Exposure Draft Amendments to IFRS 17 is available here.
The IASB issued an amendment to IAS 7 Statement of Cash Flows in January 2016. This amendment requires companies to provide additional disclosures about changes in liabilities arising from financing activities (ie. financing liabilities such as bank loans and lease liabilities). One way to meet these requirements is to provide a reconciliation of financing liabilities between opening and closing period amounts for cash and non-cash changes in those liabilities over the period (referred to as an IAS 7 reconciliation). These requirements apply to annual reporting periods beginning on or after 1 January 2017. Most companies by now have provided two years of disclosures from the time the amendment came into effect, allowing investors to analyse them in greater detail.
The Committee received a request from investors about these disclosure requirements in IAS 7.
The Committee discussed the issues raised by investors (highlighted in the next paragraph) at its June 2019 meeting and published what is called a tentative agenda decision for comment. The deadline for commenting on the proposals is 20 August 2019.
Based on their analysis of financial statements and IAS 7 disclosures for changes in financing liabilities, investors raised concerns about observable trends in the quality and consistency of IAS 7 reconciliations. They were concerned about:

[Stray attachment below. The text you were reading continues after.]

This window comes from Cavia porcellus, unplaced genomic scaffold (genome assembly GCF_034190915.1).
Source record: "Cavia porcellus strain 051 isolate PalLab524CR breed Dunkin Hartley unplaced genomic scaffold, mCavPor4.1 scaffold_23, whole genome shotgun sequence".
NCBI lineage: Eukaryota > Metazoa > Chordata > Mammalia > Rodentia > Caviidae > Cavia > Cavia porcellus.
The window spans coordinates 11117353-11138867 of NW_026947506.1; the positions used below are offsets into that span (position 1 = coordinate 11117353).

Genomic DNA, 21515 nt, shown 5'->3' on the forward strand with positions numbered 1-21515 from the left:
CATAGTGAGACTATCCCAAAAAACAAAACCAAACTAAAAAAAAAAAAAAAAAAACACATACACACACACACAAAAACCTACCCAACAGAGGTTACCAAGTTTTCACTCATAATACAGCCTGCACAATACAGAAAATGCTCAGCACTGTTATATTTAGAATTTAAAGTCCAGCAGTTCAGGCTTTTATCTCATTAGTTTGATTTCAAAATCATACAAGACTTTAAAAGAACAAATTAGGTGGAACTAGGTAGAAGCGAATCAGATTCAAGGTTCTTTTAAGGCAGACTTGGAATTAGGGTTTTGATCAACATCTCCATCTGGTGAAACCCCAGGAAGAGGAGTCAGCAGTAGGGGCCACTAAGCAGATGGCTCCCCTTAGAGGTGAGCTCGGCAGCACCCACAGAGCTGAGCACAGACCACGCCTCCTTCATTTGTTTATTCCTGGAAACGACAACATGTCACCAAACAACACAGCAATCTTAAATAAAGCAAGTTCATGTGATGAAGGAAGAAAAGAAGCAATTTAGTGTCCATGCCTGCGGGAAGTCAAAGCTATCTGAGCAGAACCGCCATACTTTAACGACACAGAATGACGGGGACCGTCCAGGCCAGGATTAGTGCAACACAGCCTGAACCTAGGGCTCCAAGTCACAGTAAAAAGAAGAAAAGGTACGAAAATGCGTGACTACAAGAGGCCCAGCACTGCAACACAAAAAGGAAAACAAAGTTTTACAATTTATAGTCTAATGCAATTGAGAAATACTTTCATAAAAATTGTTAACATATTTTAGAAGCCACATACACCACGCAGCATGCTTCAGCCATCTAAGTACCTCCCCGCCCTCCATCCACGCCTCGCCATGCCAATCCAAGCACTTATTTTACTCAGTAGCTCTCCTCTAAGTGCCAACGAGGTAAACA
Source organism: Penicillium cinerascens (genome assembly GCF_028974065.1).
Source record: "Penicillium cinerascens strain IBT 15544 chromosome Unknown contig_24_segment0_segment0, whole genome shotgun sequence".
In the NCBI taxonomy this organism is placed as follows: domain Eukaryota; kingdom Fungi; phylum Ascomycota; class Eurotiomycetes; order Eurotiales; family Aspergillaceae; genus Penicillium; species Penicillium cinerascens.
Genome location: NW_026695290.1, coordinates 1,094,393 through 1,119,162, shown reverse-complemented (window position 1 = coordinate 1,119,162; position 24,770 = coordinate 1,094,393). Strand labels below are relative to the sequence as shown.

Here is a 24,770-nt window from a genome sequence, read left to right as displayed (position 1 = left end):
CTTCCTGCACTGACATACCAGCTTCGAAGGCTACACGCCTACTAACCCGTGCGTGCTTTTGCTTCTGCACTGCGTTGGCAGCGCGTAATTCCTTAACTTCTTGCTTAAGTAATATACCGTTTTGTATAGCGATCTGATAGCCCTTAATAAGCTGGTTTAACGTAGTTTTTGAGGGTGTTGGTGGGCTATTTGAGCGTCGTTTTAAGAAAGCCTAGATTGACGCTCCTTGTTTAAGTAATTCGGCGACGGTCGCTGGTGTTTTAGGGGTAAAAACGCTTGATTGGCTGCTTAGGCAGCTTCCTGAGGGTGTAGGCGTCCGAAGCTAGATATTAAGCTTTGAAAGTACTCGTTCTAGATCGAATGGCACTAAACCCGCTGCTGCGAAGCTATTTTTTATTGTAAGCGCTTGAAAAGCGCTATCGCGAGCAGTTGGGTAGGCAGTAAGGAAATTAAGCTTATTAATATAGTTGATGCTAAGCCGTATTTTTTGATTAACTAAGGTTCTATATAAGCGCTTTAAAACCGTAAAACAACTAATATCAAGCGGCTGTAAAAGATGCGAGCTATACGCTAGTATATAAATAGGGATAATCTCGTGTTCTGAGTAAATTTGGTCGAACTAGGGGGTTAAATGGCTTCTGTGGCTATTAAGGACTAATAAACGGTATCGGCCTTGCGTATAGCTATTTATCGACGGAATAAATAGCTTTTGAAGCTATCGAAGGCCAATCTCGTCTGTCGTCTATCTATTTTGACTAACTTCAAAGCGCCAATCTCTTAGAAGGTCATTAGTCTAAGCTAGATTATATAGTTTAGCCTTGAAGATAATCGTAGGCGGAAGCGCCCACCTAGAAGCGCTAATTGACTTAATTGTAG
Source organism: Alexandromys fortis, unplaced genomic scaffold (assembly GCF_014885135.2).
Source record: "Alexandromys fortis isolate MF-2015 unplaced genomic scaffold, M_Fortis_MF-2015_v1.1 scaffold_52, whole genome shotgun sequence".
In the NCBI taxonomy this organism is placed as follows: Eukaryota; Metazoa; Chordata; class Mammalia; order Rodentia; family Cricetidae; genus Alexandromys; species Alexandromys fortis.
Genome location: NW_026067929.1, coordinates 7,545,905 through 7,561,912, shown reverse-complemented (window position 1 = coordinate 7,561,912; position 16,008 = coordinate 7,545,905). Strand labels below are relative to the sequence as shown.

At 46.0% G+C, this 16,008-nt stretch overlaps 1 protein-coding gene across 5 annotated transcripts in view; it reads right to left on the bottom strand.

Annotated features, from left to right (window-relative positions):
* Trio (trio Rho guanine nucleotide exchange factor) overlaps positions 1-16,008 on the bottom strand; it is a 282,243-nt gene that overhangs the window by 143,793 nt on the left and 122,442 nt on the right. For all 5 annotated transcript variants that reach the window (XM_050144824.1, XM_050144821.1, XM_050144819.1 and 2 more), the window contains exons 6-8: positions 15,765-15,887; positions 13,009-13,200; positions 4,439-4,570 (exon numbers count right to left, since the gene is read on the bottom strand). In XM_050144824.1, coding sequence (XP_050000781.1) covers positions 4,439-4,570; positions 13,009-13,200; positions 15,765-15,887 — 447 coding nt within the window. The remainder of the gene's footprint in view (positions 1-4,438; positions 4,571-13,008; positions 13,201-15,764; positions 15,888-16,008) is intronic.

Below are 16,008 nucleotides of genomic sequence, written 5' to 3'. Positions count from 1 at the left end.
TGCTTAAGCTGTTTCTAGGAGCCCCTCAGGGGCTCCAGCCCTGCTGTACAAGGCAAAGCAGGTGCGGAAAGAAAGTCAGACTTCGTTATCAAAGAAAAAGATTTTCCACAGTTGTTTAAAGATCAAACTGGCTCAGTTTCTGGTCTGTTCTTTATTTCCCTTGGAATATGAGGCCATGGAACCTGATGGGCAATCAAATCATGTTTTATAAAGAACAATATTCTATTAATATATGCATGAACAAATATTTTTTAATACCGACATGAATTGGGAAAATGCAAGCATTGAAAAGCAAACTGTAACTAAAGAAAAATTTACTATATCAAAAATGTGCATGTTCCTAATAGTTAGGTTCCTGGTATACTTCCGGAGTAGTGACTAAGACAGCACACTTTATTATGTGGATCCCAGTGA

Because of these shortcomings, investors were often unable to evaluate changes in liabilities arising from financing activities as part of their cash flow analysis.
The Committee observed that the disclosure objective in IAS 7 requires a company to provide information that enables investors to evaluate changes in liabilities arising from financing activities, including both changes arising from cash flows and non-cash changes, and that the related underlying disclosure requirements support this objective.
The tentative agenda decision explains what is required of companies that provide an IAS 7 reconciliation to meet the disclosure objective in IAS 7, notably:
If finalised, the Committee’s agenda decision would highlight the disclosure requirements in IAS 7 related to changes in liabilities arising from financial activities, explaining what is required of companies to meet the disclosure objective.
The tentative agenda decision is available, and open for comment, here.
Hans Hoogervorst, Chair of the Board, delivered the keynote speech at the 2019 IFRS Foundation Conference in London. He outlined the Board's plans to help companies strengthen their financial reporting by improving the structure and content of primary financial statements and providing more useful information in management commentary.
Erkki Liikanen, Chair of the Trustees of the IFRS Foundation, delivered a speech at the Eurofiling Conference 2019 in Frankfurt. He discussed whether digitalisation will increase productivity in the global economy and the IFRS Foundation's own digital transformation.
As part of its efforts to support implementation, the Board published proposed amendments to IFRS 17 Insurance Contracts for public consultation. The proposed amendments aim to reduce the costs of implementing the Standard.